How to Refurbish Car Rims





Introduction: How to Refurbish Car Rims

My wheels were looking dull and used and one of them had made contact with corrosive chemicals, I decided it was time to refurbish them and make them look like new again.

Things you will need:

  • a car
  • primer
  • colored paint
  • clear coat
  • sandpape
  • ralloy repair (optional)
  • jack stand

Time: 4 hours per wheel

Ok now that you have a list of everything needed lets get started!

Step 1: Wheel Removal

The first thing you will need to do is get the wheel off your car, to do this you use the jack supplied with your car to raise the car off the ground and remove the bolts. I chose to put the spare tire on while I was working so that I wouldn’t worry about the jack holding it up.

Step 2: Wheel Protection

You may decide to take your tire off to avoid damaging it or prevent overspray but your local garage may charge you for this, If you decide not to remove it, it’s best to protect the tire with painting tape but not until you finish step 4.

Step 3: Sanding

The sanding begins, start by using a thicker grain of sandpaper to take off the paint, once you get the paint off you need to use a finer grain of sandpaper to minimise any scratch marks and smooth the surface. Anything that you can see at this point will show through your paint job so make sure it looks good.

This step will take the longest!

Step 4: Cleaning

Clean the rim very well and make sure it’s dry before you go on to the next step, If you decided to keep your tire on you will need to protect it with tape before moving on to the next step.

Step 5: Primer

Using the primer, evenly spray the rim starting on the inside and then flip it over and do the front. Wait till dry to move on to the next step, you may want to do 2 layers of primer.

Step 6: Colour Painting

Using the colour you have chosen to paint your rims, start spraying on top of the primer in even coats on the inside and the front and wait for it to dry.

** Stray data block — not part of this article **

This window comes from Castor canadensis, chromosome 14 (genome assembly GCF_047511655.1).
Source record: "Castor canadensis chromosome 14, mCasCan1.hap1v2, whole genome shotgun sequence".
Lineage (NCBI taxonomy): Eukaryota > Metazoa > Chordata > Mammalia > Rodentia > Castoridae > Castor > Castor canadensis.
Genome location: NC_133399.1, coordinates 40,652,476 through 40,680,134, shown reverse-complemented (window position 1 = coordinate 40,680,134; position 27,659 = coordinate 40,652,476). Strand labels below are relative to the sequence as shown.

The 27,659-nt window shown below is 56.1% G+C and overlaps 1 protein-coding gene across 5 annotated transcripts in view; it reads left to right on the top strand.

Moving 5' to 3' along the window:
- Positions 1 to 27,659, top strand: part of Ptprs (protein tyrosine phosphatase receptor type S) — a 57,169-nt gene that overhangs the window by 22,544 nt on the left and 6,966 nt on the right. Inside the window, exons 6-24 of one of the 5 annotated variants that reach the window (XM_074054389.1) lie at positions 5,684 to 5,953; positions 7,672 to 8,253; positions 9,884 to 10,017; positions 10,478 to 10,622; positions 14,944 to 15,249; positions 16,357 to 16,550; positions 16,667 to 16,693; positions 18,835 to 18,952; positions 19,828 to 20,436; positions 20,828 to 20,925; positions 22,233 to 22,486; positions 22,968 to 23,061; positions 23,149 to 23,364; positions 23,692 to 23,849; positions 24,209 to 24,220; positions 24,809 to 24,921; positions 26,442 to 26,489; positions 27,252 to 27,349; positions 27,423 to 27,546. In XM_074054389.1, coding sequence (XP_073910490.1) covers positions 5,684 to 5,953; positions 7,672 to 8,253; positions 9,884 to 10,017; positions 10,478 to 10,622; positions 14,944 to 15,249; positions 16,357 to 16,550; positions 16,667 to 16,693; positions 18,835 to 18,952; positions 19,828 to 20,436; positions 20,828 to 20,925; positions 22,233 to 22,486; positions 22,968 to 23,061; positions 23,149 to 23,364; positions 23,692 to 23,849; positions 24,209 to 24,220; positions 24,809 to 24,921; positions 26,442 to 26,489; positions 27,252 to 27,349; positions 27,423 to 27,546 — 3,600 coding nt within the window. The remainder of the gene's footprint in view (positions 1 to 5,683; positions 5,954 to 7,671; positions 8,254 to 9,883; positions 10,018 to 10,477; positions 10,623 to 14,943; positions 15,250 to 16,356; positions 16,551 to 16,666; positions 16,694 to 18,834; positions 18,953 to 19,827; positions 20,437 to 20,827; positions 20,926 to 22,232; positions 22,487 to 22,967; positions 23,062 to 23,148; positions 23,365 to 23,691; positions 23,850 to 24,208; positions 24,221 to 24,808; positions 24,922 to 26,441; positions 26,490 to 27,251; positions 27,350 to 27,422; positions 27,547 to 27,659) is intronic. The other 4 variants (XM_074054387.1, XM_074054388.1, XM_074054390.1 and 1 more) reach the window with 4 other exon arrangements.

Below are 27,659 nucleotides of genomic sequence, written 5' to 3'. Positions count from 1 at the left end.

Step 7: Clear Coat

Using the clear coat, spray even coats on the inside and front and wait to dry.

Step 8:

Once you have finished painting you can now remove the painting tape if used or have your tire refitted.

Step 9: Finishing Up

Doing the reverse of step 1 you can put the wheel back on your car and appreciate all of that hard work.

If you took off your wheel weights, it is best to take it to your local garage and have new weights put on to keep your car stable.

Step 10: Final Touches

Once finished you can polish the rim and badge just to give it that extra shine!

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    22 Discussions

    alfa romeo <3

    careful with using oven cleaner on aluminum alloy wheels. if there is lye (sodium hydroxide) it may 'eat' away at the Al. It is very caustic. you can get excellent results using a tub of water your wheel fits into and some wet dry sand paper on a sponge. start with nothing coarser than 600grit and go up to at least 2000 grit. remember to feather out nicks and scratches.

    if you want to get super fancy use metal polishing rouge and you can make them mirror bright. I used to use Mother's polishing compound as a kid. worked great.

    before you paint get a self etching primer that is designed for aluminum. your paint job will come out better and last way longer that way. a good auto parts store or a paint/autobody supply store should have it or be able to get

    1 reply

    I think since you are saving a bundle by doing it yourself, don't cheat yourself out of a first class job, have the tires pulled off. Remove the wheel weights. They will look so much better. Just make sure the tire shop knows they are painted and to be careful when getting any tire work done. Painting the calipers and or brake drums a contrasting or matching color is a nice addition.

    I came across a neat trick to use oven cleaner to clean wheel rims from dirt, grease and brake dust.

    It works just as well!

    Actually the dip seems to work fine on jeep rims, they have a product out now for wheels.

    Plasti-dip works great on rims: it fills pitted areas and holds up well in salt and sand. Just like paint, one really has to clean the rim, but there is no need for primer or clear coat.

    3 replies

    Plasti-dip may work acceptably on some bike rims but not so well on car rims that are exposed to more brake dust and heat.

    Yeah but plasti dip is not permanent. This here is restoring. It's more work but makes it like new again!

    Nice job done, make it sound easy.

    My rims have met the curbs maybe one or two times too many, any idea's how to restore a jagged edge in a diy solution?

    2 replies


    I found a compound used for repairing alloy wheels in my local hardware store, it comes in 2 parts: filler and hardener. Following the instructions you mix them together and fill in the the spaces after all the hard edges are sanded away. Its better to put too much than too little, and then you can just sand it down to the point where it blends in with the rest of the wheel.

    I'm not sure if the product claimed you are supposed to sand away the hard edges or not, but you aren't supposed to. Leaving them rough gives the filler something to cling to. The only material that should be removed is that which was burred to extend beyond the normal edge of the rim if it hadn't been damaged.

    Nice to see a fellow Alfa Romeo fan. My rims could do with this...

    1 reply